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North Korea Launches Rocket Believed To Be Long-Range Missile Test


It is never easy to figure out what North Korea is up to. Yesterday, it launched a satellite into orbit, which North Korea billed as an Earth-observation satellite but much of the world condemned as a weapons test. For more, we turn to MIT professor Ted Postol, who follows missile and nuclear weapons programs. He's long argued that Western governments overstate the North Korean threat.

TED POSTOL: I think the technology that they're utilizing in this rocket could be used in a different rocket to build a rocket that is capable of actually carrying what is sometimes referred to as a first-generation nuclear weapon to the mainland of the United States. But the rocket you would have to build would have to be about 50 percent larger and heavier than the rocket they're currently using. Now, can they build it? Yes. But that would be a gigantic project, and it will almost certainly be highly visible for a full 10-year period or more while they're trying to build this rocket. So there's going to be no surprise here.

MONTAGNE: OK, so no surprise in your opinion, but it has revived talk of the threat that North Korea presents both to the U.S. mainland and then obviously to its near neighbors, Japan and South Korea. How much does this make a difference in that?

POSTOL: It makes no difference in that. There is a threat to South Korea, Japan, potentially Taiwan and perhaps even Guam if they modify a missile for shooting that far. But the threat only exists if they have a nuclear warhead that is light enough and compact enough to actually be mounted on these missiles. And the test record from the nuclear tests strongly suggests that they're having some kind of difficulty with their nuclear weapon development program.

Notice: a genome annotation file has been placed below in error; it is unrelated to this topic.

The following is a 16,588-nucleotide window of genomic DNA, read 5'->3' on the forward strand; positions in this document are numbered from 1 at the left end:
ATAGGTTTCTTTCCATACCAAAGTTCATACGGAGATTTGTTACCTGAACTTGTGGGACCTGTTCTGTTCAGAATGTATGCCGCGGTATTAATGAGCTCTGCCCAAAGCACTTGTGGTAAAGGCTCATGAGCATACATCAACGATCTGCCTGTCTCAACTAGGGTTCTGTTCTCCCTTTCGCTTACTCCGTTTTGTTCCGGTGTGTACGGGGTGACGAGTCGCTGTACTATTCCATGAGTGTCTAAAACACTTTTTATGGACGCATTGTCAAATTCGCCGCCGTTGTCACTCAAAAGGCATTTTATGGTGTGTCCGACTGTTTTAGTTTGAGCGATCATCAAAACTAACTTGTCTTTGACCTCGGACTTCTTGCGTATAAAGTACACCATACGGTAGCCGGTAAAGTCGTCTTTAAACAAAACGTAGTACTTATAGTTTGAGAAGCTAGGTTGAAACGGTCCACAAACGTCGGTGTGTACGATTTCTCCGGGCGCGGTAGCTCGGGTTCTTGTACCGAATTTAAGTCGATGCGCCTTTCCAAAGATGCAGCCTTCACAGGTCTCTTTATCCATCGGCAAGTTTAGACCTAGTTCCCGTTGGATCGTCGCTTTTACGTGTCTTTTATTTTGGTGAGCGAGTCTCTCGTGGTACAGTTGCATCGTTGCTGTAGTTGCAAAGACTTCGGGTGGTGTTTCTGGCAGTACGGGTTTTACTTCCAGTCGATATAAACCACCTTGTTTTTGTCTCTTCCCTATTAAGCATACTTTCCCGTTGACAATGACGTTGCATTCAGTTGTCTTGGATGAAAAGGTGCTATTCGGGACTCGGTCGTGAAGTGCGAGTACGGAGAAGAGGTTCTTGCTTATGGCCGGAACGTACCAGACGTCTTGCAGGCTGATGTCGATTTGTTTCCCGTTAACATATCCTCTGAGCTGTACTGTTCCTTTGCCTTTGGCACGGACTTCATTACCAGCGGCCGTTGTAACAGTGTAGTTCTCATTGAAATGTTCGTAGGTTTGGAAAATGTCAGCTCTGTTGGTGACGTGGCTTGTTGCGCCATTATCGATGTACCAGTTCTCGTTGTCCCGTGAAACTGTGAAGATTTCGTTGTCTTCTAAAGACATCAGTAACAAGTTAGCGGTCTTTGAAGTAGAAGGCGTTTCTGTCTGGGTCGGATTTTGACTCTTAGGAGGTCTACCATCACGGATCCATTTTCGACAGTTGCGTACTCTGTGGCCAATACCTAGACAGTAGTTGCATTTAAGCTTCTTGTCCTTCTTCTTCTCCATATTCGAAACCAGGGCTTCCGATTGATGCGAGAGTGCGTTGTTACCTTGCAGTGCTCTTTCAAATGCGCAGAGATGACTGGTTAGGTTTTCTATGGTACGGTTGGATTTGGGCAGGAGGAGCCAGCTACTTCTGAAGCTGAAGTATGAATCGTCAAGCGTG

MONTAGNE: What then do you think the West's response to North Korea's - this launch and North Korea's missile and nuclear weapons research generally should be?

POSTOL: Well, I think the U.N. voting to sanction North Korea is a reasonable approach. I mean, we don't want countries, you know, rattling their sabers the way things have been going on here. But I do think the hysterical response that we're seeing is totally inappropriate. This is just another freak show or circus that is being created by this hermit state in order to try to get attention. And the more we overreact, the more we play into their hands.

MONTAGNE: Dr. Ted Postol follows North Korea closely as an expert in nuclear weapons and missile defense at MIT. Thank you for joining us.

POSTOL: Thank you. Transcript provided by NPR, Copyright NPR.

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